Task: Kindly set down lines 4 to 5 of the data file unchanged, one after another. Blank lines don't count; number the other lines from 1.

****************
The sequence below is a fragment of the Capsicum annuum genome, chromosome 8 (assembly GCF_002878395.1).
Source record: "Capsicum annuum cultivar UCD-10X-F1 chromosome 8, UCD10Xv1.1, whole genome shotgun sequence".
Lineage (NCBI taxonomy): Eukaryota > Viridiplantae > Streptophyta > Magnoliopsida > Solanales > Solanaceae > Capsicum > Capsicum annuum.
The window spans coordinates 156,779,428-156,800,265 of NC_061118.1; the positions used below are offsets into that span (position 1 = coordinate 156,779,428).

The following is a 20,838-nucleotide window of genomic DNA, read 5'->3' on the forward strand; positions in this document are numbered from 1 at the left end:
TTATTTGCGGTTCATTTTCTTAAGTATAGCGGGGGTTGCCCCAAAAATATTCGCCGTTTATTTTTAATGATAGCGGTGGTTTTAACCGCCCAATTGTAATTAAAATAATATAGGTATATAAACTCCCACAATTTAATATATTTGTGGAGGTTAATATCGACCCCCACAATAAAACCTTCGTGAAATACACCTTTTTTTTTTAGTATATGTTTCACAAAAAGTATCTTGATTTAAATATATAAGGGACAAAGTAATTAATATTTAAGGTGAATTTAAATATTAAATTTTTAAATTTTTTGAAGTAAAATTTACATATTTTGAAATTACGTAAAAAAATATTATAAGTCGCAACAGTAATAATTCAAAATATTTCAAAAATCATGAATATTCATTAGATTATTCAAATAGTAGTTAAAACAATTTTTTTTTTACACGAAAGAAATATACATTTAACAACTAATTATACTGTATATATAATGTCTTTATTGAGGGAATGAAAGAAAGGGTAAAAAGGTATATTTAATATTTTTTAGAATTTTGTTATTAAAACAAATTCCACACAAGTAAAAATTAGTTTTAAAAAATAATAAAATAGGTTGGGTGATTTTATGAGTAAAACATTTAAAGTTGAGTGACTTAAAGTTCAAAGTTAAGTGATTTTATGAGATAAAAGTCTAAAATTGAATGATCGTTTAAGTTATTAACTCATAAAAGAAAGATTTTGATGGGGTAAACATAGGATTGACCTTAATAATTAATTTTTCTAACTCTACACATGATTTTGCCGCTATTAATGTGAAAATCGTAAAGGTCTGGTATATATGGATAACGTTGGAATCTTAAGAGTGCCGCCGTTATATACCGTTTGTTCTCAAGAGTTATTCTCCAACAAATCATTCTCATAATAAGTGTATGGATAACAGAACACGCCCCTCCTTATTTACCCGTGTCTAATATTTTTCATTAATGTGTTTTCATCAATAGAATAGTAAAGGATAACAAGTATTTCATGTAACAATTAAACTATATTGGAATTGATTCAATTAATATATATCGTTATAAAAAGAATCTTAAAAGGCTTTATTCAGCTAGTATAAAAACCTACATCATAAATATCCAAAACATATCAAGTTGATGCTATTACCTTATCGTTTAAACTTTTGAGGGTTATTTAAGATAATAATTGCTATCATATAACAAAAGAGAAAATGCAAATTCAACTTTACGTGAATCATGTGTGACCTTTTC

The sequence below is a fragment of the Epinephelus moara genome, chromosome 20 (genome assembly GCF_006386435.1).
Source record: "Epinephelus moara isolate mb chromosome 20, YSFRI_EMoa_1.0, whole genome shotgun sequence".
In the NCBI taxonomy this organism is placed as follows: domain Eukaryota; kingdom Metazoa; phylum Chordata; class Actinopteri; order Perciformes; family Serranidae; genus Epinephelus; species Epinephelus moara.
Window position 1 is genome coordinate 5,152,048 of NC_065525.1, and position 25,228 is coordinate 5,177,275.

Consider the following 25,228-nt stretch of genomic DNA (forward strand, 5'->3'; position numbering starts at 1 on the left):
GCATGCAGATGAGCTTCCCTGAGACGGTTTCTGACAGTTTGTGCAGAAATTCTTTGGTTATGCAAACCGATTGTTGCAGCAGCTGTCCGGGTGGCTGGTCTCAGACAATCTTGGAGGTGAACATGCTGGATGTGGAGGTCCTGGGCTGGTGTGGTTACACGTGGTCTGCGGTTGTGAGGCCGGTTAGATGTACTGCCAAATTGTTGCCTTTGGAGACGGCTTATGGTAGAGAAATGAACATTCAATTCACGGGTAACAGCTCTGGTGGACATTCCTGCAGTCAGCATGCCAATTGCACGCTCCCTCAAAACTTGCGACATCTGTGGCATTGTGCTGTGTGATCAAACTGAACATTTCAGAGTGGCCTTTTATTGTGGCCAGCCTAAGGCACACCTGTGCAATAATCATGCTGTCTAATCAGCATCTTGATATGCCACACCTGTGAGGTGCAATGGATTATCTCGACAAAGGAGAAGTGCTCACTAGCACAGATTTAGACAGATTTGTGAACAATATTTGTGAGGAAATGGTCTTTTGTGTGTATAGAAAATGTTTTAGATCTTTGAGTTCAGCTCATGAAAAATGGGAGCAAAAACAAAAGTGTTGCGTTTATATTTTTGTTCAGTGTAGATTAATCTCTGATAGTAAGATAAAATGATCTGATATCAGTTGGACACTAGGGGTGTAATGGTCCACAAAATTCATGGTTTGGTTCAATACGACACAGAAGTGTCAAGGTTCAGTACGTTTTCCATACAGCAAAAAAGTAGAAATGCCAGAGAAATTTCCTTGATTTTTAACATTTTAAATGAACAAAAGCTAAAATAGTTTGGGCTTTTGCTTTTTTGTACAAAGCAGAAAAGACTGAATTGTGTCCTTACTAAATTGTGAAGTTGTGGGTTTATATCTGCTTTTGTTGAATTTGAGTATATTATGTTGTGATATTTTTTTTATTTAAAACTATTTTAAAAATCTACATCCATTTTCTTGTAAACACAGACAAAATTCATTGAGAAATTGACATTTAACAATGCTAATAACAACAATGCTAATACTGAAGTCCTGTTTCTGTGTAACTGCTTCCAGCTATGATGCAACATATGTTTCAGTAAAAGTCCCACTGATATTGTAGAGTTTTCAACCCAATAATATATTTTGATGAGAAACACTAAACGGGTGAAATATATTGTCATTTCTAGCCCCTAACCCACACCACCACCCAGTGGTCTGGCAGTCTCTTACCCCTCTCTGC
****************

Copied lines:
The window spans coordinates 156,779,428-156,800,265 of NC_061118.1; the positions used below are offsets into that span (position 1 = coordinate 156,779,428).

The following is a 20,838-nucleotide window of genomic DNA, read 5'->3' on the forward strand; positions in this document are numbered from 1 at the left end: